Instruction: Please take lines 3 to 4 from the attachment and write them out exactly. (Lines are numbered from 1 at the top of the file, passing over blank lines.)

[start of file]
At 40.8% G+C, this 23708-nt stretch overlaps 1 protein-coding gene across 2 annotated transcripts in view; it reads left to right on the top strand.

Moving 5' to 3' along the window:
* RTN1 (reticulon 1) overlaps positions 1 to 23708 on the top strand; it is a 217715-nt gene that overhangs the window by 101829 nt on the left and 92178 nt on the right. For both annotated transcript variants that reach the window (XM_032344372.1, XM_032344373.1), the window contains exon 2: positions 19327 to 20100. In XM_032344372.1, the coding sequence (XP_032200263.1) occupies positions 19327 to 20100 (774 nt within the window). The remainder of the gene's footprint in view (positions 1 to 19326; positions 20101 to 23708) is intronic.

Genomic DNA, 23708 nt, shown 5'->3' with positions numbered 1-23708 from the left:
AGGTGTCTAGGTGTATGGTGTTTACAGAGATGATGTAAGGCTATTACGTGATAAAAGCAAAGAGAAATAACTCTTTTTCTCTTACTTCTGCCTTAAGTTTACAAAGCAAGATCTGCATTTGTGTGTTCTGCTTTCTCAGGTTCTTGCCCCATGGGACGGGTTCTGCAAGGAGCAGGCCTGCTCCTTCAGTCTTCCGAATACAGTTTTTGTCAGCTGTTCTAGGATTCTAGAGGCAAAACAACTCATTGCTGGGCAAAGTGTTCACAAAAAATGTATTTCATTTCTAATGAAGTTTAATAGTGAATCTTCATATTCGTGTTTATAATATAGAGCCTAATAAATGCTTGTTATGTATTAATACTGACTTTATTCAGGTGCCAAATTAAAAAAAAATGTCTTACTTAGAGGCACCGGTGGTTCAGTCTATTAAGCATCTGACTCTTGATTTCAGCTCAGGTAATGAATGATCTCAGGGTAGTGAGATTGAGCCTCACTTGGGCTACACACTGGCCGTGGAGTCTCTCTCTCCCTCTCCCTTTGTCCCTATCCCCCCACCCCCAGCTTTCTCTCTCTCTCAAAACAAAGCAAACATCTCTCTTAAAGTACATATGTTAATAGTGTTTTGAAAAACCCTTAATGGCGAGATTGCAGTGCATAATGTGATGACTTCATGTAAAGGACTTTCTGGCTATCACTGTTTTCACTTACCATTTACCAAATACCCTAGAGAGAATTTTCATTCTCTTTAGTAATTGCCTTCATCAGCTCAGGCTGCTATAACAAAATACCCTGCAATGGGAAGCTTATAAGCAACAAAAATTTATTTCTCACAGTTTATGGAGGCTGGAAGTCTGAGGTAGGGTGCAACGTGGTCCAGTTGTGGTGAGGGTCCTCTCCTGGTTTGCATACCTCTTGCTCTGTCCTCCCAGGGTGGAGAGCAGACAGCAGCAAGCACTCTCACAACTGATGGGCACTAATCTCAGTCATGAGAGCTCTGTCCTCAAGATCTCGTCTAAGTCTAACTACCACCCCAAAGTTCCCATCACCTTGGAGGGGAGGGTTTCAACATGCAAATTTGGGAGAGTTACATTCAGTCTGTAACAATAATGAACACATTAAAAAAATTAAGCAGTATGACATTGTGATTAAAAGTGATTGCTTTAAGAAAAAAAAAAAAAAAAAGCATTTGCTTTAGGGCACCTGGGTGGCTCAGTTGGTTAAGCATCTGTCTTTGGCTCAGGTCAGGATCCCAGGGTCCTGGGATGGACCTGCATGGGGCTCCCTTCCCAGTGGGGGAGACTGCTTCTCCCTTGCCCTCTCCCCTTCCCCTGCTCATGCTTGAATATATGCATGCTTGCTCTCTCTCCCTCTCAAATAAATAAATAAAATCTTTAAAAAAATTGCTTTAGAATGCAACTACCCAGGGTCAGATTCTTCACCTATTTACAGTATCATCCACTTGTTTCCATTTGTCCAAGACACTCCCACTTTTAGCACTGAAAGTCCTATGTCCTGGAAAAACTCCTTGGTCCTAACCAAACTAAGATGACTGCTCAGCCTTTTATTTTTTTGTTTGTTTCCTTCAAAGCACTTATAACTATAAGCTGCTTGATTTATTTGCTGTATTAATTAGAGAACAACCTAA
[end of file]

* RTN1 (reticulon 1) overlaps positions 1 to 23708 on the top strand; it is a 217715-nt gene that overhangs the window by 101829 nt on the left and 92178 nt on the right. For both annotated transcript variants that reach the window (XM_032344372.1, XM_032344373.1), the window contains exon 2: positions 19327 to 20100. In XM_032344372.1, the coding sequence (XP_032200263.1) occupies positions 19327 to 20100 (774 nt within the window). The remainder of the gene's footprint in view (positions 1 to 19326; positions 20101 to 23708) is intronic.

Genomic DNA, 23708 nt, shown 5'->3' with positions numbered 1-23708 from the left: